Torgersen, Eivind and Gabrielatos, Costas (2009) A corpus-based study of indefinite article and invariant tag use in spoken London English. In: CLAVIER 2009, 2009-11-052009-11-07, Modena, Italy. (Unpublished)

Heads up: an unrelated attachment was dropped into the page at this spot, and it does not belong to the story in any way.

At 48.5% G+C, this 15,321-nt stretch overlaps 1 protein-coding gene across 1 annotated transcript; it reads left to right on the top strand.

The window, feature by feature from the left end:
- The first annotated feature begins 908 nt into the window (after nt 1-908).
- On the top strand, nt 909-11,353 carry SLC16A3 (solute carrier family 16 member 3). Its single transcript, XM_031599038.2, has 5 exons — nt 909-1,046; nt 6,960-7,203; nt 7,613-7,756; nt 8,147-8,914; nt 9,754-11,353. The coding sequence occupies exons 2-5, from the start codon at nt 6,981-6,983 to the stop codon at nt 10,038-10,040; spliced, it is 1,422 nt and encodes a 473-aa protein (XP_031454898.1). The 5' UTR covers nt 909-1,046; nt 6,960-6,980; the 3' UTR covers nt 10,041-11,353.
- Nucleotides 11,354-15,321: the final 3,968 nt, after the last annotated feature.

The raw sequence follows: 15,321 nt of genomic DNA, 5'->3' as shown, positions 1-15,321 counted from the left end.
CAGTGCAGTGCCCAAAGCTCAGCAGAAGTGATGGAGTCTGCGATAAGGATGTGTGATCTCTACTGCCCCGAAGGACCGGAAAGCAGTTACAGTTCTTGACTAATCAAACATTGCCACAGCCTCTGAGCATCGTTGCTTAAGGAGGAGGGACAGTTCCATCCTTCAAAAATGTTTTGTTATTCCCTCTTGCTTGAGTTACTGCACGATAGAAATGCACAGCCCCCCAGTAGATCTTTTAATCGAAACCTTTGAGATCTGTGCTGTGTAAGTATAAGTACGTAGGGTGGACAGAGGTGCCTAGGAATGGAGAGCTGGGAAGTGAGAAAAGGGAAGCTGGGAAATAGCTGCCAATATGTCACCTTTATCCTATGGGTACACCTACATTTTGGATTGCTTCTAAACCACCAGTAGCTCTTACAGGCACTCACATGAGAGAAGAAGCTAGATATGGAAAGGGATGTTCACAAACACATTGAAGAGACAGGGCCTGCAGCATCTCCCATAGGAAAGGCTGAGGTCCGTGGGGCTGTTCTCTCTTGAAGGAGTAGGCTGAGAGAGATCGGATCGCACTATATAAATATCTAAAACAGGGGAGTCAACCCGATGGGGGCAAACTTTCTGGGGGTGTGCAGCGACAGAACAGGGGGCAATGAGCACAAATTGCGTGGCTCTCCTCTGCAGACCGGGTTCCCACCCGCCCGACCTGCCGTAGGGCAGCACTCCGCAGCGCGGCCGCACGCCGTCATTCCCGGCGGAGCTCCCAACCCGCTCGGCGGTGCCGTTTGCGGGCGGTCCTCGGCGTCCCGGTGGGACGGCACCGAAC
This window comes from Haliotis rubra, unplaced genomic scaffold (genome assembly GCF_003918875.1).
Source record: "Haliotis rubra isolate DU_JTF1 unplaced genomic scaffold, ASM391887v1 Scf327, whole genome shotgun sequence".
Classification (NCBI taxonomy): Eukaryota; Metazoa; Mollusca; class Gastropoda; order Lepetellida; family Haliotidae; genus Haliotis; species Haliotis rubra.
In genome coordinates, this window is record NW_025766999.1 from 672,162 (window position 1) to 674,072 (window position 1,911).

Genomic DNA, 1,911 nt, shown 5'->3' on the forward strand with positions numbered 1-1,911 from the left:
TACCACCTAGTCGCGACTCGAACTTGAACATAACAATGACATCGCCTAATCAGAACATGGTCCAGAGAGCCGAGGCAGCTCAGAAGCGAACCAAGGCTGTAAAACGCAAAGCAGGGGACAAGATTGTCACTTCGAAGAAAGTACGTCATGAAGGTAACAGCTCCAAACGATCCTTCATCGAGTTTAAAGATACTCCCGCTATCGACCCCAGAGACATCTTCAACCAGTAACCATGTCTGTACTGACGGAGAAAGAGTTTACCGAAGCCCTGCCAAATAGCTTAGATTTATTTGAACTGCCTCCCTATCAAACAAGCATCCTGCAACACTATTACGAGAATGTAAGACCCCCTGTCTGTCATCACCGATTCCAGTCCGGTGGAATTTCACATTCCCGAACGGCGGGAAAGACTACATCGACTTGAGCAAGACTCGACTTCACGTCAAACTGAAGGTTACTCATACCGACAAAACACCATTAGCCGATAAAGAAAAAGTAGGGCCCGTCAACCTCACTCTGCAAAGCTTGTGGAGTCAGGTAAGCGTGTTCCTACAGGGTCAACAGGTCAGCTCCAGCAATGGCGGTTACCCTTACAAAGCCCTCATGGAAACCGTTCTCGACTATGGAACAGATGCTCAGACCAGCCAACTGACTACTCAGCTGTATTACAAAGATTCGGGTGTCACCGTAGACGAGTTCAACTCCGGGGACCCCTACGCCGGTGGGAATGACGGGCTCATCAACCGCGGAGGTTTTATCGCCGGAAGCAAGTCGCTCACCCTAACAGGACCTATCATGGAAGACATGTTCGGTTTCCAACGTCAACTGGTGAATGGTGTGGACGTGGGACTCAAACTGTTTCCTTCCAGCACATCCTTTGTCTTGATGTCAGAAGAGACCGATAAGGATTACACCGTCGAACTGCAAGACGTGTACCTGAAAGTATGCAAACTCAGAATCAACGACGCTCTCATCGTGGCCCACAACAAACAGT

This paper reports on the analysis of the use of indefinite article forms (a/an) in front of vowel sounds, as well as certain established and emerging invariant tags (yeah, innit, right, okay, you get me) in spoken London English. The study used the Linguistic Innovators Corpus (LIC; Gabrielatos et al., forthcoming), a 1.3 million word corpus comprising the transcribed and marked-up interview data from the ESRC-funded project, Linguistic innovators: the English of adolescents in London (Kerswill et al. 2008), as well as the Corpus of London Teenage English (COLT) (Stenström et al. 2002). The research methodology combined approaches and techniques from sociolinguistics and corpus linguistics. Variables were examined individually and in cross-tabulations, using both manual/semi-automated and automated techniques. The analysis of indefinite article forms examined both linguistic and sociolinguistic variables, but only the sociolinguistic variables yielded statistically significant results for use of indefinite article forms. This suggests that the linguistic variables play a minor role, if any at all, in the choice between a or an in front of a vowel sound. The sociolinguistic variables comprised the speakers’ sex, age, ethnicity and place of residence, as well as the ethnic make-up of the friendship networks. In particular the speakers’ ethnicity and place of residence, emerged as the strongest predictors of the use of a before vowels. The indefinite article form a before vowels seems to have undergone a process of reallocation in which its sociolinguistic status has been realigned. While the form a in front of vowels earlier seemed to have been avoided, either because it was socially stigmatised or only formed a part of child language and L2 varieties, it is now frequently found among adolescent speakers in inner London. For tags, the comparison of LIC and COLT revealed an increase in yeah and, in particular, innit, and a dramatic increase in you get me, but a decrease in the relative frequencies of right and okay. The analysis of LIC showed that all the innovative tags, such as innit and you get me, were clearly a feature of young people’s speech. In addition, the most innovative tag, you get me, was by far most frequent in inner London. The ethnic minority speakers, and male speakers in general, are the most innovative tag users, particularly of innit and you get me, but the ethnic minority speakers also had high frequencies of yeah, okay and right, and they were therefore the highest users of tags overall. Overall, there is a difference in tag usage between inner and outer London: the more innovative tags are more frequent in inner London, and the more traditional ones in outer London. The innovative tags you get me and innit were most frequent, and were used by a larger proportion of speakers, among male, ethnic minority, inner city residents. We argue that the indefinite article form a before vowels and innovative use of tags form part of Multicultural London English (Kerswill et al. 2008), along with other phonological and grammatical features that have already been documented.
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